Levi Hutchins

Levi Hutchins (August 17, 1761 - June 13, 1855) was an American clockmaker, and inventor of the first American alarm clock.

Hutchins was born in Harvard, Massachusetts, to Gordon and Holly Hutchins. In April 1775, during the American Revolutionary War, he served as a fifer under his father's command and witnessed the burning of Charlestown, Massachusetts. In September 1775, he enlisted in Captain Lewis' Company, in Colonel Varnum's Regiment, under General Greene. He marched to New York in the spring of 1776, where he was posted in Brooklyn. As Hutchins writes in his autobiography:

:"During this time, my fellow-soldiers and I desired to obtain something to eat besides the salt provisions supplied by Government. With this end in view, we went one day to a pond near by, and obtained from it a quantity of clams and oysters. It proved, however, that they were private property, and had been planted in a cove. The owner, seeing us in the act of appropriating his property to our use, made a complaint against us. On returning to our quarters with our booty, we were arrested by police officers, who compelled us to carry it back. Having obeyed the command, we were sent for a short time to the guard-house, which ended the whole matter. This was the only punishment I received while with the army ; but truth compels me to add, that my comrades and I often helped ourselves to musk and water-melons that grew in profusion on patches of ground in Brooklyn."

He was later posted to Red Hook, where he remained until the end of his enlisted year in September 1777, after which he returned to his family in Concord, New Hampshire. He attended Byfield Academy for one year and Phillips Academy, Andover, for two quarters. He was then recruited as a school teacher and taught in the towns of Tewksbury, Pembroke, and Ashburnham, Massachusetts. On December 6, 1777, Hutchins and his brother Abel became apprentices of Simon Willard. After three years of indenture, they traveled to Abington, Connecticut, to serve a further eight-month apprenticeship in the watch repairs. Shortly after, the two brothers returned to Concord, New Hampshire, to set up shop on Main Street. In 1787 Hutchins created the first American alarm clock. It was housed in a wooden cabinet with mirrored doors, and had an extra gear that rang an attached bell at 4 a.m.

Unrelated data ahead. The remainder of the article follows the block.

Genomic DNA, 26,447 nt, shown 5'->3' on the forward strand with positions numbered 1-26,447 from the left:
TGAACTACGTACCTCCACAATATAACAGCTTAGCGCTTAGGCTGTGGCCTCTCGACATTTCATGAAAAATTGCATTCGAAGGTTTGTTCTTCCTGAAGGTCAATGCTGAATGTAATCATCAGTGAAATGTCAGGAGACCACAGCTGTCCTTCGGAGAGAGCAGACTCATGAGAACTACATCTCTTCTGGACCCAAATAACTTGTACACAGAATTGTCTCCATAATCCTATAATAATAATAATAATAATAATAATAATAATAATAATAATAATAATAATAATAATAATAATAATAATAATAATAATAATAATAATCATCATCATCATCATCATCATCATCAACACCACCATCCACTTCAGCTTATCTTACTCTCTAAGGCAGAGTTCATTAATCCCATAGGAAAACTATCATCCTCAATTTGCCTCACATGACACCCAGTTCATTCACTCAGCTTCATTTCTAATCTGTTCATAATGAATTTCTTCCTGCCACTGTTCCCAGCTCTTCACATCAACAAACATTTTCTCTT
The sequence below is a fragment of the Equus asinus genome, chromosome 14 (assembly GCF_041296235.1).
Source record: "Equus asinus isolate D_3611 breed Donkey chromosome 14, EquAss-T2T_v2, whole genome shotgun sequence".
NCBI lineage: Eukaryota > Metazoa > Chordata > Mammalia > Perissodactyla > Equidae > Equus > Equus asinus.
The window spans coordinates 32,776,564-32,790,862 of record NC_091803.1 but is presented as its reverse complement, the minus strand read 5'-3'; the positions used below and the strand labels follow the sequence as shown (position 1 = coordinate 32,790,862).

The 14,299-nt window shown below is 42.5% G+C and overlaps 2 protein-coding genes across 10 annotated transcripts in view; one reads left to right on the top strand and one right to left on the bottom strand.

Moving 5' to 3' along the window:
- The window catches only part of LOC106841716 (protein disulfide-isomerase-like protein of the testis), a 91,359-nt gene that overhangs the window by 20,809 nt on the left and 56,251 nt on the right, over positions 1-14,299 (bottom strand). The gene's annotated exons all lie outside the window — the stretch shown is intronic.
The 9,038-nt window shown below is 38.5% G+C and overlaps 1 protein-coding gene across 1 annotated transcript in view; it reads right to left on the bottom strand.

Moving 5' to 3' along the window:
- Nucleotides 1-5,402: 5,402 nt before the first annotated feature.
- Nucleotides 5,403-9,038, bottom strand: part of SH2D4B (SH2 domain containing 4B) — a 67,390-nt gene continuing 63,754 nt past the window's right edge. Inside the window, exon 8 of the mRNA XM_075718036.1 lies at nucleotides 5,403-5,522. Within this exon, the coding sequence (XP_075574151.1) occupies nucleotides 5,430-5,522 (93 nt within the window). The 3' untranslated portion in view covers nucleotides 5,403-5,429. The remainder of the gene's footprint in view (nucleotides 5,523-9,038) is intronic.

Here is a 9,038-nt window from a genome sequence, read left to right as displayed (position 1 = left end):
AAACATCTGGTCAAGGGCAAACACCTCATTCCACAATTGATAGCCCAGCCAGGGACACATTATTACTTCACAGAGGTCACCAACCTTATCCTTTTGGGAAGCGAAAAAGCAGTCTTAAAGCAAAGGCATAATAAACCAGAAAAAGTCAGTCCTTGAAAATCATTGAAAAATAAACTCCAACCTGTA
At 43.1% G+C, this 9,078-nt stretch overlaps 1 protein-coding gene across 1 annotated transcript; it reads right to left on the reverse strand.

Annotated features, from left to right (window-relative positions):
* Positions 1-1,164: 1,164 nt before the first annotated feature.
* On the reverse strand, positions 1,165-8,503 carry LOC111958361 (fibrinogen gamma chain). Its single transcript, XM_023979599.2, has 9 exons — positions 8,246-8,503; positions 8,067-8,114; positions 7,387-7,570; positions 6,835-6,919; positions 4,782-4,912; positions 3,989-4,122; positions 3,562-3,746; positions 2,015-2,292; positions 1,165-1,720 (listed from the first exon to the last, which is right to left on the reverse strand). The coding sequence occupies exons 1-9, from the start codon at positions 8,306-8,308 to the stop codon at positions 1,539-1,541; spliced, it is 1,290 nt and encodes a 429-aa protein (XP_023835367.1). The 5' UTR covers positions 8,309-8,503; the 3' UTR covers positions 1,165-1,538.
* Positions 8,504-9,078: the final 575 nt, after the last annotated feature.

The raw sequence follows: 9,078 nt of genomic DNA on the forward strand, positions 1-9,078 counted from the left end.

On February 23, 1789, Levi married Phoebe Hanaford, with whom he had ten children. In 1793 the brothers purchased a farm together, where they farmed and continued to manufacture clocks. In 1807, as they dissolved their partnership, Hutchins received the farm. In 1808 he purchased a house on on Long Pond in West Parish or West Concord Village. In about 1815, Levi built a large building and set up five looms to manufacture cloth; this business lasted three years before it was sold off. Hutchins continued to build brass clocks, as well as surveying compasses and other precision instruments, for an additional 20 years. Provided by Wikipedia
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by Hutchins, Levi, 1761-1855
Published 1865

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